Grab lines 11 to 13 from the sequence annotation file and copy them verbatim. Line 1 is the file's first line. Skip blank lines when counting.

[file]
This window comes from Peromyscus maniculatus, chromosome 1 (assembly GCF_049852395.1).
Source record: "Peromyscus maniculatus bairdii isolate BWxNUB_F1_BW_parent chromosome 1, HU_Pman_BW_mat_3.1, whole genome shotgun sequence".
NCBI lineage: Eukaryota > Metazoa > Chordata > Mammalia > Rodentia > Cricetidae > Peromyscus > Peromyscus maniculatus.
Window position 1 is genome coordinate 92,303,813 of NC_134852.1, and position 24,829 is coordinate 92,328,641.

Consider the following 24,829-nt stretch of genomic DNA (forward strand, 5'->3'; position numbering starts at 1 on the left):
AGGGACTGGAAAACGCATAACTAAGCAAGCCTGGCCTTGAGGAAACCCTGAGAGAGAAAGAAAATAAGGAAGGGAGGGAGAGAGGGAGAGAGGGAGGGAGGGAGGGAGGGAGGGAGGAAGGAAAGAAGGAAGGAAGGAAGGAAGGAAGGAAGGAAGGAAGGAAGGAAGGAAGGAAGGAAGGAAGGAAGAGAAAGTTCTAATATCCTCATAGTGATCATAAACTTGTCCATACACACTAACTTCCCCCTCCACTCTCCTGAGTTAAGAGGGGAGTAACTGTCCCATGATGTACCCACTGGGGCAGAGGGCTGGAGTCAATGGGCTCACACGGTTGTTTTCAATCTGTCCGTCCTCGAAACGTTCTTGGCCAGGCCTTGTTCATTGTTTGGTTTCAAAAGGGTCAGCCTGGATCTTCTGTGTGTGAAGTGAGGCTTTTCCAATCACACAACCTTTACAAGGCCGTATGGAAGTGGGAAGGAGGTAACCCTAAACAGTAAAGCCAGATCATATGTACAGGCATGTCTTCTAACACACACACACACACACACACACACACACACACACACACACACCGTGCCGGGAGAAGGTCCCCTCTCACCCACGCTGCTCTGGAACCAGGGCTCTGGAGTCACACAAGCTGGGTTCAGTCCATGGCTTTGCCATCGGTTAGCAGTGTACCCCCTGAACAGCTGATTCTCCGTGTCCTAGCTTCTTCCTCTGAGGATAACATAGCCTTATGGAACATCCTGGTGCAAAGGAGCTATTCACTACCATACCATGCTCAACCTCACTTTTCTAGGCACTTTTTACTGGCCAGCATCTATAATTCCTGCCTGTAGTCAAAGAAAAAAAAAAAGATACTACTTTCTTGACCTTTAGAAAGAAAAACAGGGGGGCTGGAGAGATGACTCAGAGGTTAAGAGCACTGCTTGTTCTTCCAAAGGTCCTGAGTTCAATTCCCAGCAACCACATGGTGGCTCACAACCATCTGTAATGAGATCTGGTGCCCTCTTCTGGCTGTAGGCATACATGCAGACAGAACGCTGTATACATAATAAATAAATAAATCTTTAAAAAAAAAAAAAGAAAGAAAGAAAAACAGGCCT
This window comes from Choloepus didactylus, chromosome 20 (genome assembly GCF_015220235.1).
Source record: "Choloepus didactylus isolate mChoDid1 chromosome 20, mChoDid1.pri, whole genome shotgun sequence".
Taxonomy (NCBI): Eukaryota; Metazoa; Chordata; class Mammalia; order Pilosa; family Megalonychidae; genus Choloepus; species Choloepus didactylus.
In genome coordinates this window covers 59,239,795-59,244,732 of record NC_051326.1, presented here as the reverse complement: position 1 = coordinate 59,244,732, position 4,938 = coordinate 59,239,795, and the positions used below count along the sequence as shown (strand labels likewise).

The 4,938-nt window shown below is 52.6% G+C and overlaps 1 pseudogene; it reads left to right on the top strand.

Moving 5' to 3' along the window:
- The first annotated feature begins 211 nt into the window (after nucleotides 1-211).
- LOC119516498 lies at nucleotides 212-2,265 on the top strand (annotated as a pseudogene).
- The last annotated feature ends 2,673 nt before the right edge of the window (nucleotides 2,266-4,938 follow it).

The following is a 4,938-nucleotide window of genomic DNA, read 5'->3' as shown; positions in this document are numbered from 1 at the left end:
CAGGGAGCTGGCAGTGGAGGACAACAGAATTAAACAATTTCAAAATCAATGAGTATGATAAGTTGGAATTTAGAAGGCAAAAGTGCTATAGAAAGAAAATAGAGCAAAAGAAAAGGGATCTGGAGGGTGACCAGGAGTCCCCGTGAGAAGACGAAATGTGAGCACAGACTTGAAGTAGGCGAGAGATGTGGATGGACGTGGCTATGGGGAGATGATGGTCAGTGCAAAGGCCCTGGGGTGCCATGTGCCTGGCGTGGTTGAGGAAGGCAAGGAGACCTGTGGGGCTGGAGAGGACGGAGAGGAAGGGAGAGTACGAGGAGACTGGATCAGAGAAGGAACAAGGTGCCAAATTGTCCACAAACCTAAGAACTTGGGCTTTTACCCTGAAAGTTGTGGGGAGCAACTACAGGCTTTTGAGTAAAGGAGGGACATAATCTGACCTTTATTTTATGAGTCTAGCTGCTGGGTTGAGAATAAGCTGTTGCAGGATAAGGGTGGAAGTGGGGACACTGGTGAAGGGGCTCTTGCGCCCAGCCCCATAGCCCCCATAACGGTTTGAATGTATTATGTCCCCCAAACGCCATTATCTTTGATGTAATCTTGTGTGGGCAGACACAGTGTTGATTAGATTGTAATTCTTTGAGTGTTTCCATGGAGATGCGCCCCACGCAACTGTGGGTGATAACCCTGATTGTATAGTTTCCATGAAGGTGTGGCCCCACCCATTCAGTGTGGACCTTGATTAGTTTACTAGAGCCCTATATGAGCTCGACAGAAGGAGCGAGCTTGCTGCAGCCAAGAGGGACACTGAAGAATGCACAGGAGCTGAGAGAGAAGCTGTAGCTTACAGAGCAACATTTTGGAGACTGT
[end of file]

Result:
The 4,938-nt window shown below is 52.6% G+C and overlaps 1 pseudogene; it reads left to right on the top strand.

Moving 5' to 3' along the window:
- The first annotated feature begins 211 nt into the window (after nucleotides 1-211).